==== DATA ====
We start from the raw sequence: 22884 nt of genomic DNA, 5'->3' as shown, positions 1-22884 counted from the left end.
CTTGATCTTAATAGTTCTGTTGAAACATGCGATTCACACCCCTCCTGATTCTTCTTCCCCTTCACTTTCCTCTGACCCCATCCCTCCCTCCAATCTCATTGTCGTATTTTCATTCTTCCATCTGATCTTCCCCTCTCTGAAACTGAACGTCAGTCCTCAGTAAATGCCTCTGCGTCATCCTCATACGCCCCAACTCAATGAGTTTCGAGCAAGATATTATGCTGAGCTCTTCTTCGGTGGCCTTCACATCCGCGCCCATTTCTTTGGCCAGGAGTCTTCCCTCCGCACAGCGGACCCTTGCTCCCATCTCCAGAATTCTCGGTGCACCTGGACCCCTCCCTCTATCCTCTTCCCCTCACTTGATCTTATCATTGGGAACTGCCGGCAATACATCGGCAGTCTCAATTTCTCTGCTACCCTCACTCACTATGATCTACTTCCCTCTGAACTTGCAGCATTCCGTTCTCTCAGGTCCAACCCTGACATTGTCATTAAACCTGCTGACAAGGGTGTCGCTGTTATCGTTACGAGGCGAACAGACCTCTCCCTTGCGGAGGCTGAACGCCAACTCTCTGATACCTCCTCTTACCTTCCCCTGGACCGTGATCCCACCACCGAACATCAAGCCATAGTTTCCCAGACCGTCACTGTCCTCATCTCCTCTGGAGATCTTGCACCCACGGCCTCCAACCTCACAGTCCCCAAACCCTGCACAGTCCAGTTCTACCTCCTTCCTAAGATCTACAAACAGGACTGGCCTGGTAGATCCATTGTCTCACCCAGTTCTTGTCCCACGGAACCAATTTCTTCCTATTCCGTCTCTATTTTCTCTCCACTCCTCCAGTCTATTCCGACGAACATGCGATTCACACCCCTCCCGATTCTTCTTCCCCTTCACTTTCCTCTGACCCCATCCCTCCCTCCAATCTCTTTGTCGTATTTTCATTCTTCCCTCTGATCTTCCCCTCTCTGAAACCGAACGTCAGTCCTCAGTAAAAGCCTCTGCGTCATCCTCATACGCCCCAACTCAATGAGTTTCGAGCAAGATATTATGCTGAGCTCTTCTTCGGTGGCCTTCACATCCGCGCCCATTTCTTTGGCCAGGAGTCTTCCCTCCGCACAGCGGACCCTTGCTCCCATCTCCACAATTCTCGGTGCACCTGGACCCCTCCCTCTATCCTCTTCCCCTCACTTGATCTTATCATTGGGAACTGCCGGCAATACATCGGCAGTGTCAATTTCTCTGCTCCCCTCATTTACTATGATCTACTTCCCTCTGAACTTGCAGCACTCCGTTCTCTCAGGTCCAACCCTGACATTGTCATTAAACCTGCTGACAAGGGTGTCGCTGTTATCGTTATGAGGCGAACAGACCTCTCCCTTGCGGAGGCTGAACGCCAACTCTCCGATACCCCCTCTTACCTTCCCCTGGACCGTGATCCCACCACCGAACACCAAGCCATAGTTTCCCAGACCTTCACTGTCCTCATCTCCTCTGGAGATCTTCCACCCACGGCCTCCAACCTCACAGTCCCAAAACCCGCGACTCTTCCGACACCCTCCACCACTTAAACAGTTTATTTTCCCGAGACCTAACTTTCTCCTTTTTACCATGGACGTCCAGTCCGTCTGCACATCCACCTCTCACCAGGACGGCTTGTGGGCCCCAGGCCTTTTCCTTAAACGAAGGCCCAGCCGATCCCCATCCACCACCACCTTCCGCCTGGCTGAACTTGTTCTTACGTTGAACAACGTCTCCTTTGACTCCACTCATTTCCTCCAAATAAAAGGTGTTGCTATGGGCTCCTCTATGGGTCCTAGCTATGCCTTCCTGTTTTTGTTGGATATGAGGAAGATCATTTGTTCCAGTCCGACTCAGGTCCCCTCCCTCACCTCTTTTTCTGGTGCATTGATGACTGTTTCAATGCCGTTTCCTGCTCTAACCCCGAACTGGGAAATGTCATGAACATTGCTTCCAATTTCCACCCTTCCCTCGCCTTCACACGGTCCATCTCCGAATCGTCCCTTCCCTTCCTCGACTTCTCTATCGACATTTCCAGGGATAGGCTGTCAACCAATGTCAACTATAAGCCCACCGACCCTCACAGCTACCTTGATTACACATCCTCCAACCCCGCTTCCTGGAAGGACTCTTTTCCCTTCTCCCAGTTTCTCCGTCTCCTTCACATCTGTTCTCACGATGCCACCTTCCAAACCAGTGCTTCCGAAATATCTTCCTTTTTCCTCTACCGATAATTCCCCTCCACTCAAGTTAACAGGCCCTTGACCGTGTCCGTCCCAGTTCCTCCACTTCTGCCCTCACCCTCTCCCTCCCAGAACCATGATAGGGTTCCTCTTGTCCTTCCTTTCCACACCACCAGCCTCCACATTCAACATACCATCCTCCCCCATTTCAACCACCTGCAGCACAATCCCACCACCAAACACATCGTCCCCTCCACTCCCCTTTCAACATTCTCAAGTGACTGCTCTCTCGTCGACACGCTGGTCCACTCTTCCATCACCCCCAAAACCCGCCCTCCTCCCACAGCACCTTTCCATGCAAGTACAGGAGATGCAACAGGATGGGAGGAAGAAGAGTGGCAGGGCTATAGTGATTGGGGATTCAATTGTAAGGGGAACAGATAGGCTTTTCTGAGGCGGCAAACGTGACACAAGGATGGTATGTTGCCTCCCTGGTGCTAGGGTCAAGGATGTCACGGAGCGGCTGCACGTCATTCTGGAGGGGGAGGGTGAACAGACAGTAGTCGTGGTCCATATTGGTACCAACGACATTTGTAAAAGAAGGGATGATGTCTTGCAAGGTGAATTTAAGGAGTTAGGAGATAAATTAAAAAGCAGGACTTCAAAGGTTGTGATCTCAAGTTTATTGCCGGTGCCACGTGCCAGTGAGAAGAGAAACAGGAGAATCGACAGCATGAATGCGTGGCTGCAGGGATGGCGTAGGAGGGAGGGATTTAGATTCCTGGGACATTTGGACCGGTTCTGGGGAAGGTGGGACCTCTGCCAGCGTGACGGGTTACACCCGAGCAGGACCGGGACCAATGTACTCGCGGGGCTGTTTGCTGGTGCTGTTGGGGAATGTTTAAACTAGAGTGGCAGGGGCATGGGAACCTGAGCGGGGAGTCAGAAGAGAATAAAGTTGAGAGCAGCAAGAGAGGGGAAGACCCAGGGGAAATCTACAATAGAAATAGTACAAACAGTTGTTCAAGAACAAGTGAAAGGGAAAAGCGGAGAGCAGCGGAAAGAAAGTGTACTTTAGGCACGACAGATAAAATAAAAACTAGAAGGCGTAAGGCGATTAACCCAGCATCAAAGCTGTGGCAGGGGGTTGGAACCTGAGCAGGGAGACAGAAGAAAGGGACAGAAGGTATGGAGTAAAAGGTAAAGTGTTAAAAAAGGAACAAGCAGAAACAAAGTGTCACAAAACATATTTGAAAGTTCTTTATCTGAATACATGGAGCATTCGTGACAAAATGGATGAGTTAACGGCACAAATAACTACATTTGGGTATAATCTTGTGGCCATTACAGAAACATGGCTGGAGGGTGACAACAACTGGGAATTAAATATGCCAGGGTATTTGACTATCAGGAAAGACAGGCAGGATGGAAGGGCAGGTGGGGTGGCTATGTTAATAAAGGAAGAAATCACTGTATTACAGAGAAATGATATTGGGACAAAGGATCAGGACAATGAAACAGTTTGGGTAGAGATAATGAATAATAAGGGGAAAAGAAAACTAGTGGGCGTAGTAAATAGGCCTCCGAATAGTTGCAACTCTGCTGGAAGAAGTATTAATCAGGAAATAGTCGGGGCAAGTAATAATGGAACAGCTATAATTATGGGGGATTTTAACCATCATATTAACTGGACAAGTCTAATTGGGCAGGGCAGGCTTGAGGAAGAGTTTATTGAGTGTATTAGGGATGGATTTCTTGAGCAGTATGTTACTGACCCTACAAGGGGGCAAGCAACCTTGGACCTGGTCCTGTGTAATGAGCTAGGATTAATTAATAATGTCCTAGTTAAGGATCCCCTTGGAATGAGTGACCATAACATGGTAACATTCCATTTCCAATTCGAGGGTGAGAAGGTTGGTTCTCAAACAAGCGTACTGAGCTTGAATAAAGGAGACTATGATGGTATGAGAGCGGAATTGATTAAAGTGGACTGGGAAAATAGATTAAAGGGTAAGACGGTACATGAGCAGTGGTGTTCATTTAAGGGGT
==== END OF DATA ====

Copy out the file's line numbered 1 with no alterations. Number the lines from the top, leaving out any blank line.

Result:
We start from the raw sequence: 22884 nt of genomic DNA, 5'->3' as shown, positions 1-22884 counted from the left end.